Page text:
Tuesday, May 26, 2009

Sotomayor: a Catholic intellect, not an ideologue

A sixth Catholic for the Court?  Works for me.

For the once-over on Sotomayor as Catholic, Michael Paulson at the Globe has a good round-up of first impressions HERE.  (I'm adding his "Articles of Faith" to the re-invigorated blogroll box...)

Permit me to wave the flag for a minute here.  Note Paulson's own observation, at the end of his post, about Obama's nod to Catholic schools as a traditional path "up" for the disadvantaged.  This is certainly a plus, but more than that...the sixth Catholic part isn't about abortion politics, it's about having a coherent intellectual worldview, one that certainly foregrounds concern for others but which does so on the basis of employing a comprehensive rationality.   

In other words, we have Catholics on the Supreme Court not because the U.S. public is fascinated by the lurid glamour of Vatican-fixated moviemakers, we have Catholics on the Supreme Court because their formation predisposes them to the art of enacting principles in the real world -- to jurisprudence.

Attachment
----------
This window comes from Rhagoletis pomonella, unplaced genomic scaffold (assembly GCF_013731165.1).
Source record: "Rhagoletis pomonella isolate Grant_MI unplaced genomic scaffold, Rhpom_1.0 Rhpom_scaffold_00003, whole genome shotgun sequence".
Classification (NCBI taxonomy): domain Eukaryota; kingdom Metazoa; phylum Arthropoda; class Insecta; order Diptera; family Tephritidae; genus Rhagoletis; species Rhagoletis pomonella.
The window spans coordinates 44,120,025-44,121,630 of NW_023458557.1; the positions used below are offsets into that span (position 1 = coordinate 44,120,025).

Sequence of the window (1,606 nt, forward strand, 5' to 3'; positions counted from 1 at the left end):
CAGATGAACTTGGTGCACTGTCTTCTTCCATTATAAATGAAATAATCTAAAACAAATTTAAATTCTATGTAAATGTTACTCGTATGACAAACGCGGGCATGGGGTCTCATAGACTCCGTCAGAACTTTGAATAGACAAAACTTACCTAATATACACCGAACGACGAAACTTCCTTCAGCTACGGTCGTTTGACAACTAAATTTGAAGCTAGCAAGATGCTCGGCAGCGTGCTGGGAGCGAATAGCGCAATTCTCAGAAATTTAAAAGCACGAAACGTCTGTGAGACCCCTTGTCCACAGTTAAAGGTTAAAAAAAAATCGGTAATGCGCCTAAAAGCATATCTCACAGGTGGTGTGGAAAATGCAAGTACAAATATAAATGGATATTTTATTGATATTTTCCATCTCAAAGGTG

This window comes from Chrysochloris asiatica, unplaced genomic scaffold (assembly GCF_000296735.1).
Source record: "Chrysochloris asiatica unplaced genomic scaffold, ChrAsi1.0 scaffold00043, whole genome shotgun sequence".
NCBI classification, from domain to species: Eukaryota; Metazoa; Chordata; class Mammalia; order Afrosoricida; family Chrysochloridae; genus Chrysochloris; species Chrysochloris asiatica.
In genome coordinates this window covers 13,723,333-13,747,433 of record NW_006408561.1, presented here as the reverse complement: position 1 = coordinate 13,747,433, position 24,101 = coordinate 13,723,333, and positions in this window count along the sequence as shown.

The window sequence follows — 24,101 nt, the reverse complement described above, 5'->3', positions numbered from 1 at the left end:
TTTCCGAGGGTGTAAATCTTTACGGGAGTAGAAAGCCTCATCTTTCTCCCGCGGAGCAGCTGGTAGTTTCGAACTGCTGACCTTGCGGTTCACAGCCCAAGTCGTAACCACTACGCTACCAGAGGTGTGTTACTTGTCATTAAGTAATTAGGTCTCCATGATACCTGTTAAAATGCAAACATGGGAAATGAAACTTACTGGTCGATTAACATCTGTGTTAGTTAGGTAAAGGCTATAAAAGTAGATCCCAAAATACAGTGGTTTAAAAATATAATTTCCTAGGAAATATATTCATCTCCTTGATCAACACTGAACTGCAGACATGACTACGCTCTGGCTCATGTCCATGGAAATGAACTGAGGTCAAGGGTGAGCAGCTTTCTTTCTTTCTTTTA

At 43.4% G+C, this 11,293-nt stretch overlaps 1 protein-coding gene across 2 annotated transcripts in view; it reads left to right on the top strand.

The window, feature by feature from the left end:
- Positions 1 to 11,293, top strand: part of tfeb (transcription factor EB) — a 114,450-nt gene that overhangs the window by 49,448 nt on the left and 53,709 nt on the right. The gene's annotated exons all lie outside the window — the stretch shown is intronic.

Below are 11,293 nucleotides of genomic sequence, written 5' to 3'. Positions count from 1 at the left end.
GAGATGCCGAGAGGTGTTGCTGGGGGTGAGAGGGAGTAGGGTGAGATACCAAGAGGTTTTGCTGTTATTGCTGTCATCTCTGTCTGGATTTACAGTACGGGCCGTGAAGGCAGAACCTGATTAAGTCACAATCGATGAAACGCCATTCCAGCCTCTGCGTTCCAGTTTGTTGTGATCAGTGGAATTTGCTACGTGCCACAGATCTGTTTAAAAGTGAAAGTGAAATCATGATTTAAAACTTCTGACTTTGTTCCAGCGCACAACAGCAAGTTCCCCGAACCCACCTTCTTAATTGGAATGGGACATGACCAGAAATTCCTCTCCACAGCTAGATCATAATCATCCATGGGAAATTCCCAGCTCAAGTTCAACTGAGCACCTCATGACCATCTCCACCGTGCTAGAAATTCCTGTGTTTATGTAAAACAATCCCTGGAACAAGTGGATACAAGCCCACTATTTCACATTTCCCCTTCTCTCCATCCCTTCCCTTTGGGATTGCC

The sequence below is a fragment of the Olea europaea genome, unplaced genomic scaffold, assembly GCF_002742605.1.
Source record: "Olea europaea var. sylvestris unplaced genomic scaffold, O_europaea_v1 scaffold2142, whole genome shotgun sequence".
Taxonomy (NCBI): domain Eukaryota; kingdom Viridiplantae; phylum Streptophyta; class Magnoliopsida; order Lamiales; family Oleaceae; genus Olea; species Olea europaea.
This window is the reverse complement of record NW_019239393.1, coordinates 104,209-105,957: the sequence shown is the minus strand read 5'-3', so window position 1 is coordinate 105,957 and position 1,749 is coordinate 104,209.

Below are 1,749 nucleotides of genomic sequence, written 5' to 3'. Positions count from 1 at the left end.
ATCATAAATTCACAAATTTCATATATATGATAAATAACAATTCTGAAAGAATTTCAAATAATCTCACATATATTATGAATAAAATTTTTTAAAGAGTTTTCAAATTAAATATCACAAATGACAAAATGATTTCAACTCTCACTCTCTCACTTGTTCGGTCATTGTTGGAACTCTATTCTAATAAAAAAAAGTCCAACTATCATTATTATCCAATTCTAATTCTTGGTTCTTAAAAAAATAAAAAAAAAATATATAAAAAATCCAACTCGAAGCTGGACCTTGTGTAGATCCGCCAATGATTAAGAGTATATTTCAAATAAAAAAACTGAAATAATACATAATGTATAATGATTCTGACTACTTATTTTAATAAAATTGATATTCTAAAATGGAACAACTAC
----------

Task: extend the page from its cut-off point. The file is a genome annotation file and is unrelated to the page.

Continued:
Point two.  One more time, let's repeat together:  the question of abortion is not a question specific to Catholic faith.  Sotomayor may be judged a good or bad Catholic by whichever bishop chooses to speak out -- I'll go way out on a limb here and guess that one might -- but this nomination is NOT "wafer watch" material.  The question of abortion always comes up in a SCOTUS pick and, from what I've seen thus far -- I've heard of two rulings in which she "leaned center right" -- we have no reason to think that she's at all ideological about "life" or "choice."   (UPDATE 5/27:  Waldman at Beliefnet has the specs on the abortion-related rulings.)

Bottom line:  making the SCOTUS pick be a case about Catholic abortion politics is a great way to avoid the real intellectual contributions that Catholics are making...and thus, a really bad idea.